The 2015 law also stopped people born after Jan

The 2015 law also stopped people born after Jan

The File and Suspend Strategy

Prior to 2016, workers could file for benefits (making their partners eligible to claim spousal benefits), then suspend their own benefits in order to maximize their credits for deferred filing. This so-called file and suspend strategy meant that a lower-income partner could take advantage of spousal benefits while the primary earner accrued delayed retirement credits, thereby increasing their benefit amount.

However, this “have your cake and eat it, too” loophole was closed with the Bipartisan Budget Act of 2015, which took effect in .

While it is still possible to file for benefits and then suspend payments temporarily, any other benefits that would normally be available on your account (such as spousal benefits) are no longer payable during such suspensions.

Deemed Filing

Previously, it was possible for those eligible for both types of benefits to claim spousal benefits first, while delaying a claim on their own account, a process sometimes called a restricted application. This allowed taxpayers to benefit from the earlier spousal payment while maximizing their own benefits through delayed retirement credits.

Under current law, spouses born after Jan. 1, 1954, are deemed to have filed for any and all benefits for which they are eligible as soon as they file for any of them. The payments they receive are based on whichever benefit amount is the highest.

Strategies for Maximizing Spousal Benefits

The three strategies below will help you make the most of your Social Security spousal benefits, depending on your circumstances. However, keep in mind that, regardless of your circumstances, the most a spouse can get is 50% of the amount that the higher-earning partner is entitled to at full retirement age.

1. Strategy for Late Claimers

If one partner has little or no earnings history, the best strategy is for the wage earner to postpone applying for Social Security retirement benefits until age 70 to get the highest amount possible. Full retirement age is 66 for most baby boomers and 67 for everyone born in 1960 or later, but by delaying claiming benefits until age 70, the wage-earner will accrue delayed retirement credits that will increase the monthly payments by a certain percentage for each year of delay. For people born in 1943 or later, it’s 8% per year.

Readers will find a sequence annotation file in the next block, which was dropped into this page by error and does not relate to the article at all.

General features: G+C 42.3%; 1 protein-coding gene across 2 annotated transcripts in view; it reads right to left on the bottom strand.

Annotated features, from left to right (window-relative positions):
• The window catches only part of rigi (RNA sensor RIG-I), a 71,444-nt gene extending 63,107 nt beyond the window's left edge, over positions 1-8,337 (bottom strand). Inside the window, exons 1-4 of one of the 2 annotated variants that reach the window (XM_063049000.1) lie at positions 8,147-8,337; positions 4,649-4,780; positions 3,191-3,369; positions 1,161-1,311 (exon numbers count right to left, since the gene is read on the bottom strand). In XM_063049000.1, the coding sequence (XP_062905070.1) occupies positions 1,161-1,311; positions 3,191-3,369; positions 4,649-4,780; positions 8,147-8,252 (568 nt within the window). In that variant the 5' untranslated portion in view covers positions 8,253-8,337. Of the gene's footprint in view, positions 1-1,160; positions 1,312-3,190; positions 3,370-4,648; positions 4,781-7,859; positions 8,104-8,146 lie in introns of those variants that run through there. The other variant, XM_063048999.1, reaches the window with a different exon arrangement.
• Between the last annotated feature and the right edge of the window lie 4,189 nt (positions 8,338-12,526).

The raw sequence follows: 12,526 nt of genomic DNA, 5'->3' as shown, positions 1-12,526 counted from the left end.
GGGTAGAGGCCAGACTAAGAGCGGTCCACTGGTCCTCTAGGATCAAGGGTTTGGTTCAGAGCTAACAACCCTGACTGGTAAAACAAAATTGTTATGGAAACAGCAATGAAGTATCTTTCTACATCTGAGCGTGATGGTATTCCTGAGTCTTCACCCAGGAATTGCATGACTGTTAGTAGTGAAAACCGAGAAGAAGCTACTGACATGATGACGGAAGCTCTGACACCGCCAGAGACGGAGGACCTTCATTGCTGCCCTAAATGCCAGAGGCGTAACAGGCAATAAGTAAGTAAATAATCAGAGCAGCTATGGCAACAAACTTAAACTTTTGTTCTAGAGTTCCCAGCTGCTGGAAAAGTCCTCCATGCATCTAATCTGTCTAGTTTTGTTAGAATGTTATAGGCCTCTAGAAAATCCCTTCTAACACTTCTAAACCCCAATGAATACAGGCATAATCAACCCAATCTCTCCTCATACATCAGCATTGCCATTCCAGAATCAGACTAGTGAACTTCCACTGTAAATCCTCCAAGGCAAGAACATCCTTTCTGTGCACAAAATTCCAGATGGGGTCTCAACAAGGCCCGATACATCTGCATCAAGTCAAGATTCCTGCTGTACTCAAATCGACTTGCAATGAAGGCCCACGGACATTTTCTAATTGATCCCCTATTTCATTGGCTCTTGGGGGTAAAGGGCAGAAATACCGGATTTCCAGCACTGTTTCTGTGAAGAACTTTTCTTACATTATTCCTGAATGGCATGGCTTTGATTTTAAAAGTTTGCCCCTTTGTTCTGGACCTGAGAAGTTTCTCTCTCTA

Keep in mind that this won’t affect the spousal benefit amount. If you delay claiming for personal retirement benefits past full retirement age, the benefit increases over time. However, that will have no impact on your spouse’s benefits, since they max out at full retirement age. In other words, there is no benefit for your spouse in delaying the spousal benefit claim past your full retirement age.

On the other hand, if both spouses work, and their earnings are more or less equal, their individual Social Security benefits will each be greater than the spousal benefit, so the best strategy for both is to postpone applying for benefits until age 70.

2. Strategy for Divorced Spouses

If you’ve been divorced for at least two years, you can apply for spousal benefits if your marriage lasted 10 or more years. Or if you are still married and are considering a divorce, and are near retirement age, try to apply for spousal benefits before your divorce is final. If you have been married and divorced multiple times, you can choose to receive whichever spousal benefit is highest.

3. Strategy for Widowed Spouses

Widows and widowers may receive full survivors benefits at their full retirement age or reduced benefits as early as age 60. And if you remarry, you may apply for spousal benefits based sexiga koreansk-flickor on your new spouse’s record instead, depending on the circumstances.

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